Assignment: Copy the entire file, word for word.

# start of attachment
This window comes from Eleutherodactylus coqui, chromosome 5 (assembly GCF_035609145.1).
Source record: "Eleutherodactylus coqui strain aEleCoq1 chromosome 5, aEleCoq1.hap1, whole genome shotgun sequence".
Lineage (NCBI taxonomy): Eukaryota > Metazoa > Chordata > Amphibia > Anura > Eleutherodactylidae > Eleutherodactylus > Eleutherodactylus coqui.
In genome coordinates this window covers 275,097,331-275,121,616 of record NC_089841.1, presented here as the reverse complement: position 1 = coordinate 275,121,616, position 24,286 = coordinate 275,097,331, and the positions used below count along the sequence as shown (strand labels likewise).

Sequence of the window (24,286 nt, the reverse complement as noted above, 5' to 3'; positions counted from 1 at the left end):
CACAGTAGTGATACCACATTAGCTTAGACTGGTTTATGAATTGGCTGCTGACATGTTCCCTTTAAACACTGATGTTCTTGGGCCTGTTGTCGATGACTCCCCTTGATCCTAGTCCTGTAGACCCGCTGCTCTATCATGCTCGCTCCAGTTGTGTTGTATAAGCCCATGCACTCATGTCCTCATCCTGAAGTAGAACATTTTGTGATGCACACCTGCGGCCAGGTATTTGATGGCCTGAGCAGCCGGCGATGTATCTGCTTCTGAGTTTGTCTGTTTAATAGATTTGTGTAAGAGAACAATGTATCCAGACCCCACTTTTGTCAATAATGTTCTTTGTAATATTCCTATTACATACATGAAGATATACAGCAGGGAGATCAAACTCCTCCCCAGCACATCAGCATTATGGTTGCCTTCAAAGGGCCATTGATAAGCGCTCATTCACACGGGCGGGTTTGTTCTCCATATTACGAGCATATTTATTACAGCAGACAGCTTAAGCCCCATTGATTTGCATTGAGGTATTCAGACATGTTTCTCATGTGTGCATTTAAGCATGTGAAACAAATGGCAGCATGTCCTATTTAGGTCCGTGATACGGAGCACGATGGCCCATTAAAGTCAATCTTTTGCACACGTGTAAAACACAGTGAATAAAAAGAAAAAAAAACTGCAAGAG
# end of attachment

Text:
This window comes from Eleutherodactylus coqui, chromosome 5 (assembly GCF_035609145.1).
Source record: "Eleutherodactylus coqui strain aEleCoq1 chromosome 5, aEleCoq1.hap1, whole genome shotgun sequence".
Lineage (NCBI taxonomy): Eukaryota > Metazoa > Chordata > Amphibia > Anura > Eleutherodactylidae > Eleutherodactylus > Eleutherodactylus coqui.
In genome coordinates this window covers 275,097,331-275,121,616 of record NC_089841.1, presented here as the reverse complement: position 1 = coordinate 275,121,616, position 24,286 = coordinate 275,097,331, and the positions used below count along the sequence as shown (strand labels likewise).

Sequence of the window (24,286 nt, the reverse complement as noted above, 5' to 3'; positions counted from 1 at the left end):
CACAGTAGTGATACCACATTAGCTTAGACTGGTTTATGAATTGGCTGCTGACATGTTCCCTTTAAACACTGATGTTCTTGGGCCTGTTGTCGATGACTCCCCTTGATCCTAGTCCTGTAGACCCGCTGCTCTATCATGCTCGCTCCAGTTGTGTTGTATAAGCCCATGCACTCATGTCCTCATCCTGAAGTAGAACATTTTGTGATGCACACCTGCGGCCAGGTATTTGATGGCCTGAGCAGCCGGCGATGTATCTGCTTCTGAGTTTGTCTGTTTAATAGATTTGTGTAAGAGAACAATGTATCCAGACCCCACTTTTGTCAATAATGTTCTTTGTAATATTCCTATTACATACATGAAGATATACAGCAGGGAGATCAAACTCCTCCCCAGCACATCAGCATTATGGTTGCCTTCAAAGGGCCATTGATAAGCGCTCATTCACACGGGCGGGTTTGTTCTCCATATTACGAGCATATTTATTACAGCAGACAGCTTAAGCCCCATTGATTTGCATTGAGGTATTCAGACATGTTTCTCATGTGTGCATTTAAGCATGTGAAACAAATGGCAGCATGTCCTATTTAGGTCCGTGATACGGAGCACGATGGCCCATTAAAGTCAATCTTTTGCACACGTGTAAAACACAGTGAATAAAAAGAAAAAAAAACTGCAAGAG